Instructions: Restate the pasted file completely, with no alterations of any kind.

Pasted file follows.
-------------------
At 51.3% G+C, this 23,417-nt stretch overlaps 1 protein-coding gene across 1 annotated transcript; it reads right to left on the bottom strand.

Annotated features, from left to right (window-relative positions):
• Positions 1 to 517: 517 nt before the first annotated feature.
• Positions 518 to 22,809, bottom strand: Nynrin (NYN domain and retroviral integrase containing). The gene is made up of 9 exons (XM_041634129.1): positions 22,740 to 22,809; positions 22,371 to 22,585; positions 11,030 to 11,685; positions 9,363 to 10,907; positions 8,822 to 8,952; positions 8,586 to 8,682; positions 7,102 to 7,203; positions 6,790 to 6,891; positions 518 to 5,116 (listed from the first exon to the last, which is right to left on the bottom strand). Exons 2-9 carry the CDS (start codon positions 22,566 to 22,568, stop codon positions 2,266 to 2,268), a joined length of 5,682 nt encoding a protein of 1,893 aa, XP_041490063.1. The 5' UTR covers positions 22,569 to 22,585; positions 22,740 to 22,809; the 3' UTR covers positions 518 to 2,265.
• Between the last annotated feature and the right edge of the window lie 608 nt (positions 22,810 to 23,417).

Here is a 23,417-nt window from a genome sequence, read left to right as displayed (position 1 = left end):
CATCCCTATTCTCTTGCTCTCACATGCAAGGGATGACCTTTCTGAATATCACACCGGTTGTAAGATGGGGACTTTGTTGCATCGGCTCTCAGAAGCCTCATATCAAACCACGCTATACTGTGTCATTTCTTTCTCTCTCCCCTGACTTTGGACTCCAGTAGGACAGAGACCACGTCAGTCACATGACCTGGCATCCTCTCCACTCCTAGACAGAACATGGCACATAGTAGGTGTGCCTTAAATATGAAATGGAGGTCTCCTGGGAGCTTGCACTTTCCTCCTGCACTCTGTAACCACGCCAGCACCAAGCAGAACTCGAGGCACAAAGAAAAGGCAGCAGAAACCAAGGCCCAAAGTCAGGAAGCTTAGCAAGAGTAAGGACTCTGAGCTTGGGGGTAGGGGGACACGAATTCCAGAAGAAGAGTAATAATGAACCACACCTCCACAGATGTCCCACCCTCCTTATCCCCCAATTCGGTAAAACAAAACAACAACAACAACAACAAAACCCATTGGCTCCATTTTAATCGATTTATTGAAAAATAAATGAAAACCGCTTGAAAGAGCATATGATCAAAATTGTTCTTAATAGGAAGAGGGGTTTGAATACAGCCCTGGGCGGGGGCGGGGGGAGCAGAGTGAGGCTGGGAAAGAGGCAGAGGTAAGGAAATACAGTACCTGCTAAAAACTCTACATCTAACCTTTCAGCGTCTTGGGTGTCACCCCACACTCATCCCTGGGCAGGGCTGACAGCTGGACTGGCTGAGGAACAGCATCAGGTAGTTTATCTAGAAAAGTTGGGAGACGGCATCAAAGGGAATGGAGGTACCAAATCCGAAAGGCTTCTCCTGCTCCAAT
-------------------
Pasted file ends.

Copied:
At 51.3% G+C, this 23,417-nt stretch overlaps 1 protein-coding gene across 1 annotated transcript; it reads right to left on the bottom strand.

Annotated features, from left to right (window-relative positions):
• Positions 1 to 517: 517 nt before the first annotated feature.
• Positions 518 to 22,809, bottom strand: Nynrin (NYN domain and retroviral integrase containing). The gene is made up of 9 exons (XM_041634129.1): positions 22,740 to 22,809; positions 22,371 to 22,585; positions 11,030 to 11,685; positions 9,363 to 10,907; positions 8,822 to 8,952; positions 8,586 to 8,682; positions 7,102 to 7,203; positions 6,790 to 6,891; positions 518 to 5,116 (listed from the first exon to the last, which is right to left on the bottom strand). Exons 2-9 carry the CDS (start codon positions 22,566 to 22,568, stop codon positions 2,266 to 2,268), a joined length of 5,682 nt encoding a protein of 1,893 aa, XP_041490063.1. The 5' UTR covers positions 22,569 to 22,585; positions 22,740 to 22,809; the 3' UTR covers positions 518 to 2,265.
• Between the last annotated feature and the right edge of the window lie 608 nt (positions 22,810 to 23,417).

Here is a 23,417-nt window from a genome sequence, read left to right as displayed (position 1 = left end):
CATCCCTATTCTCTTGCTCTCACATGCAAGGGATGACCTTTCTGAATATCACACCGGTTGTAAGATGGGGACTTTGTTGCATCGGCTCTCAGAAGCCTCATATCAAACCACGCTATACTGTGTCATTTCTTTCTCTCTCCCCTGACTTTGGACTCCAGTAGGACAGAGACCACGTCAGTCACATGACCTGGCATCCTCTCCACTCCTAGACAGAACATGGCACATAGTAGGTGTGCCTTAAATATGAAATGGAGGTCTCCTGGGAGCTTGCACTTTCCTCCTGCACTCTGTAACCACGCCAGCACCAAGCAGAACTCGAGGCACAAAGAAAAGGCAGCAGAAACCAAGGCCCAAAGTCAGGAAGCTTAGCAAGAGTAAGGACTCTGAGCTTGGGGGTAGGGGGACACGAATTCCAGAAGAAGAGTAATAATGAACCACACCTCCACAGATGTCCCACCCTCCTTATCCCCCAATTCGGTAAAACAAAACAACAACAACAACAACAAAACCCATTGGCTCCATTTTAATCGATTTATTGAAAAATAAATGAAAACCGCTTGAAAGAGCATATGATCAAAATTGTTCTTAATAGGAAGAGGGGTTTGAATACAGCCCTGGGCGGGGGCGGGGGGAGCAGAGTGAGGCTGGGAAAGAGGCAGAGGTAAGGAAATACAGTACCTGCTAAAAACTCTACATCTAACCTTTCAGCGTCTTGGGTGTCACCCCACACTCATCCCTGGGCAGGGCTGACAGCTGGACTGGCTGAGGAACAGCATCAGGTAGTTTATCTAGAAAAGTTGGGAGACGGCATCAAAGGGAATGGAGGTACCAAATCCGAAAGGCTTCTCCTGCTCCAAT